“I got more than my feelings hurt,” I said.

“And what precisely does that mean?”

“It means my legs are knotted like 3-year-old fishing line.”

“Is that all that happened? That is simply lactic acid, my boy,” Harry said. “That will wear off by the time you reach my age.”


“Did you suffer any mental trauma? Or perhaps, you are more brain dead than I suspected.”

Copyright © 2012 by Chuck H. Wells/Ray Hochgesang

Pops Goes The Weasel

Chapter 24, Blog 1

By Chuck Wells As Told To Ray Hochgesang


“I ain’t gonna pee in no damned cup,” Ralphie told the visored bulldog peering through pop-bottle-thick glasses. With a pencil stub, Mr. Bulldog marked an “X” by Ralphie’s number on his clipboard.

“Next,” he growled.

Ralphie glared. I took the rejected cup and headed for the dressing-room urinal. Mr. Bulldog followed and watched – so much for the innocence of track and field in the 21st century. I handed over the full cup, and he circled 613 on his clipboard, wrote the number on the container and packed it in his pee cart.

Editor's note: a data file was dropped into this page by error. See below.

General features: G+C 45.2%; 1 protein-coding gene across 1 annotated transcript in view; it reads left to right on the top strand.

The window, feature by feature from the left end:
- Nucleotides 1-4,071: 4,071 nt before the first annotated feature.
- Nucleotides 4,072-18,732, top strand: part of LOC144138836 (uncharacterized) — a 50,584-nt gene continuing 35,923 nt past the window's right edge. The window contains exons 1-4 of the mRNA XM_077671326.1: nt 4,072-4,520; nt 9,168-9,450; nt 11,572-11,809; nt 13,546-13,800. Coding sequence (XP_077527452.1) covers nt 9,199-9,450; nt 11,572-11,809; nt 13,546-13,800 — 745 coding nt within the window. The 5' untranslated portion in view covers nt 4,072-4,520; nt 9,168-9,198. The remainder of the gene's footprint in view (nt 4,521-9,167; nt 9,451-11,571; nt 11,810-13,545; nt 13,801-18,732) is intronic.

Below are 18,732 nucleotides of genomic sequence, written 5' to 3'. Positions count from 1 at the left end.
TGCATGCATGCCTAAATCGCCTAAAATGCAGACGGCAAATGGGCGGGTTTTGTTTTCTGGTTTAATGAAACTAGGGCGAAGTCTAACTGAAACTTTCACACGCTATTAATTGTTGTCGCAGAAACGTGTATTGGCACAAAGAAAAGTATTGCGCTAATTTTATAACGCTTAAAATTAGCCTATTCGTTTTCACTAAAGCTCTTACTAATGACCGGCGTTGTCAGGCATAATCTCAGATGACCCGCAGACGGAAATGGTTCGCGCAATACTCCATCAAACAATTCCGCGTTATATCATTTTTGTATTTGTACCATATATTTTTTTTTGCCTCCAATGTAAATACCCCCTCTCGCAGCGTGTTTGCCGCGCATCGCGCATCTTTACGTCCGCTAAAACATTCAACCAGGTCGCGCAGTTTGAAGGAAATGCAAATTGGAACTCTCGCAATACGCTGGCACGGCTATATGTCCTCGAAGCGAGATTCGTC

“Ralphie, as your coach, my advice: Piss in the damned cup,” I said.

This time Ralphie did and had the “X” erased, and his number circled. Now we were both legal. Back at the motel, I passed out. I had nothing left after posting a personal best 1:47.06.

“Whut da hell were ya dreamin’ ’bout?” Ralphie asked the next morning. “Dought ya’d  kick a hole in da wall or somethin’.”

I didn’t remember. But my legs sure did. A pair of tree stumps, they refused to move. Alas, the semifinals beckoned, wooden muscles or not. I stuffed down breakfast, looked at the meet results in the newspaper and geared up again. Ralphie didn’t feel well, and I felt worse. Together, we totaled about a hundred years of muscle fatigue.